Bridging psychological type and depth psychology

Editors: Carol Shumate, Mark Hunziker, and Jenny Soper

Next Issue: November

Posts Tagged ‘introverted thinking (Ti)’

The Greek Hero in Crisis

Like the water that surrounds their country, the Greeks are very fluid and go with the flow. They are passionate and capable. However, their heroic use of extraverted sensing has contributed to the current economic crisis. The Greek hero must ease his extraverted sensing grip and use puer extraverted thinking energy to build analytical and efficient systems.

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Dancing with the Shadow in Black Swan

The black swan represents those aspects of the inferior function that evoke surprise, spontaneity, and freedom from control and rigidity. It is here where the interpretation of the black swan requires an open mind, not to play the role merely, but to embody what seems foreign and necessary to us from a more authentic and personal place.

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Cultural Attitudes

Individuation is attractive as a therapeutic goal, but adaptation, even to a self that analytic work has brought into focus, can continue to be a challenge. I have come to feel that one of my jobs as a therapist is to help the person working with me develop an attitude that can negotiate culture comfortably— one adequate to bridge the gulf between irreducibly individual self and continuously demanding world.

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So Texas Walks Into a Bar …

With his unique thundering velvet hand approach, a Texan rarely says, “Shut up!” or “Don’t do that!” Instead, we hear, “Hush,” or “That would be ill-advised,” with a long drawl and a grin. The result is effective and charming, binding the man to his community. He easily compensates in robust, creative, and powerful ways to ensure full balance in his personality expression.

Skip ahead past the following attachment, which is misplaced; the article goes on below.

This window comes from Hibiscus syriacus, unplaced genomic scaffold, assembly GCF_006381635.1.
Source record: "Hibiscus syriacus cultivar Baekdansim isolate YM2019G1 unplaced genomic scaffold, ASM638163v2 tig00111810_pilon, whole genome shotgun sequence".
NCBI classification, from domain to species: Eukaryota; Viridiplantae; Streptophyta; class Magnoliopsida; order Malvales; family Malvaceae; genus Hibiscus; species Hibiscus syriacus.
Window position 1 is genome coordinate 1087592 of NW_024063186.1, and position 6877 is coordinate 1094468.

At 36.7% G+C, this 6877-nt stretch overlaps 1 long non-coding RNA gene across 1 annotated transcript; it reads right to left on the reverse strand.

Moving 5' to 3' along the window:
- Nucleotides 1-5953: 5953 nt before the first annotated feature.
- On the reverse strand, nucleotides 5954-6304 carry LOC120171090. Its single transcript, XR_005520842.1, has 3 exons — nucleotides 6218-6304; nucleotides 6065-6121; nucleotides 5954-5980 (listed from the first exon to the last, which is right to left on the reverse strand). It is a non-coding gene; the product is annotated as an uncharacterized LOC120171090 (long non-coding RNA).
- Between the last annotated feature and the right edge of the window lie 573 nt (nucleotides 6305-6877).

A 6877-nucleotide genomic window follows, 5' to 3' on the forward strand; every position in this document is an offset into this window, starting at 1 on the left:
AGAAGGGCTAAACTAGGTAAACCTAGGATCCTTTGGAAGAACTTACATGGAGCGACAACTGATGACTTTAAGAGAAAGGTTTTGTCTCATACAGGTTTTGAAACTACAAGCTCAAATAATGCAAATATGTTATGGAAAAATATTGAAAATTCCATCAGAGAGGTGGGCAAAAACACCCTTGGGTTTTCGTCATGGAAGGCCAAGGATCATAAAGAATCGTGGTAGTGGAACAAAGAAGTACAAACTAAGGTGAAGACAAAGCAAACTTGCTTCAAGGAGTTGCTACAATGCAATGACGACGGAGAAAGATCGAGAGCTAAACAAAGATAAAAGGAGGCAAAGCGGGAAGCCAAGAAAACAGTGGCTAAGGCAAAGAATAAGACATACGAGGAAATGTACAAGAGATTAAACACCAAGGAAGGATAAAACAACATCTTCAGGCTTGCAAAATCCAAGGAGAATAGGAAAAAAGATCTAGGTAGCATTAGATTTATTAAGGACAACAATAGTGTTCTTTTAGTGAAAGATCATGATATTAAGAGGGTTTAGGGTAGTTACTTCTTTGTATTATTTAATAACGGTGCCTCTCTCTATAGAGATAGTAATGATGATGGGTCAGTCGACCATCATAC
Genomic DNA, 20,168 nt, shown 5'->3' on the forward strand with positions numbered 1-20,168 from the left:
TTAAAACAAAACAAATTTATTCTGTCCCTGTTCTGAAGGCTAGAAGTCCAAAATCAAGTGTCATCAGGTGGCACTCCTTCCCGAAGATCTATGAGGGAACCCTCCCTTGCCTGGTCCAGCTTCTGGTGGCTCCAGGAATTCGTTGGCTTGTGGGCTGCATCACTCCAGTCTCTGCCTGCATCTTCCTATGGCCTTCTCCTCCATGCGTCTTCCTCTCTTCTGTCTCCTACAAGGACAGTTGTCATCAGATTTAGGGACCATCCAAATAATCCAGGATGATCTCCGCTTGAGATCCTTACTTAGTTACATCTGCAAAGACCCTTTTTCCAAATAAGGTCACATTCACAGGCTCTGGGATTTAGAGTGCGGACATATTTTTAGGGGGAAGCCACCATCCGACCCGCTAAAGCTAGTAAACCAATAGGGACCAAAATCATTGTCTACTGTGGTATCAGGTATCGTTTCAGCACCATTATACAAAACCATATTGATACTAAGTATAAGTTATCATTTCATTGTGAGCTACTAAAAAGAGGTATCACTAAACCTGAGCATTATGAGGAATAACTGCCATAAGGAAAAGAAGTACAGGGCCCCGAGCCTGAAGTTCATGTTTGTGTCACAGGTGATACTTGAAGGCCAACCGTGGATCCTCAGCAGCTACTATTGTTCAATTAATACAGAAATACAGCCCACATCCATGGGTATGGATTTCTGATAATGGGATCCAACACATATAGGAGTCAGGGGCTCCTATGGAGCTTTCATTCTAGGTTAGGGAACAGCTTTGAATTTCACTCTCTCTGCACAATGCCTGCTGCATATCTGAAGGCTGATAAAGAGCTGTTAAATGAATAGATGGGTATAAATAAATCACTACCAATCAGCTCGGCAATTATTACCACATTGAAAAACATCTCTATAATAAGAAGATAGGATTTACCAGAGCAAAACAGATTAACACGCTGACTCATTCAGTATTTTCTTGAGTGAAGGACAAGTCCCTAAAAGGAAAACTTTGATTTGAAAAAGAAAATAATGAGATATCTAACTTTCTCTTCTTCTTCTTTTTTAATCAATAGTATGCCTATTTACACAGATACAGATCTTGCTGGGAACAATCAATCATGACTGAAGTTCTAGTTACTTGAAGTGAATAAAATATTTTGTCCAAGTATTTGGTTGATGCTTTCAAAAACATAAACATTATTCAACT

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Seeing One’s Self

Just as Hiccup’s superior function, his Hero, has been wounded by his culture and his father, this dragon is wounded as well, a figure we will come to see as Hiccup’s inner truth. This is the story of an individual recognizing the wounding that has occurred, and claiming back his authentic power by developing his Heroic function.

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Death and Dying in Taiwan

Facing death is an event that challenges how the various functions in the psyche work together in everyone—cooperating, compensating, decompensating, or even in integrating with each other. Since most people in their conscious lives are more familiar with the adaptations of life, not of death, facing death often forces us to face our inferior function.

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The Animus and Transformative Grief

Kowalsky’s self-sacrifice can be seen as the Animus acting as “the door through which all the figures of the unconscious come into consciousness.” His extraverted feeling is giving Stone a much-needed lesson: She must stop holding on to a situation that is no longer life-giving. It is time to let go of her debilitating prison of pain—and of her former self—so she can move forward.

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Becoming Captain Kirk

Kirk develops depth and integrity as he learns to harness the power of his dominant function and come to terms with the shadow parts of his personality. Ultimately, he is also able to cultivate his ego-dystonic functions and realize a more integrated and mature self capable of fulfilling his potential for charismatic and visionary leadership.

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Honey, I J’d the Cat

In our home ‘to J’ is a commonly used verb. “Who J’d the gaffer tape?” means, “Who put the gaffer tape away somewhere where I can’t find it?” My J-preferenced housemates need predictable order; I need a multitude of choices always visibly at hand. They like surfaces clear and relatively tidy. I need everything out where I can see it.

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Getting Beyond ‘Inner’ and ‘Outer’

Introverted thinking is more concerned with satisfying a subtle, personally perceived standard of truth—like Barack Obama in his first debate with Mitt Romney. People saw Obama hesitating and looking away from his opponent. I read that as him double-checking to make sure that what he was about to say would meet a benchmark of critical thinking.

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Changing My Mind

The type code had another unintended effect, which was to elevate the E-I and the J-P dichotomies to the same level as the functions. I had always thought of myself as an Introvert and nothing else. I had also been taught that I was a Judging type and I had been told that “J’s decide quickly,” but that was not true for me. So there were holes in my preference framework where my experience did not fit what I was taught.

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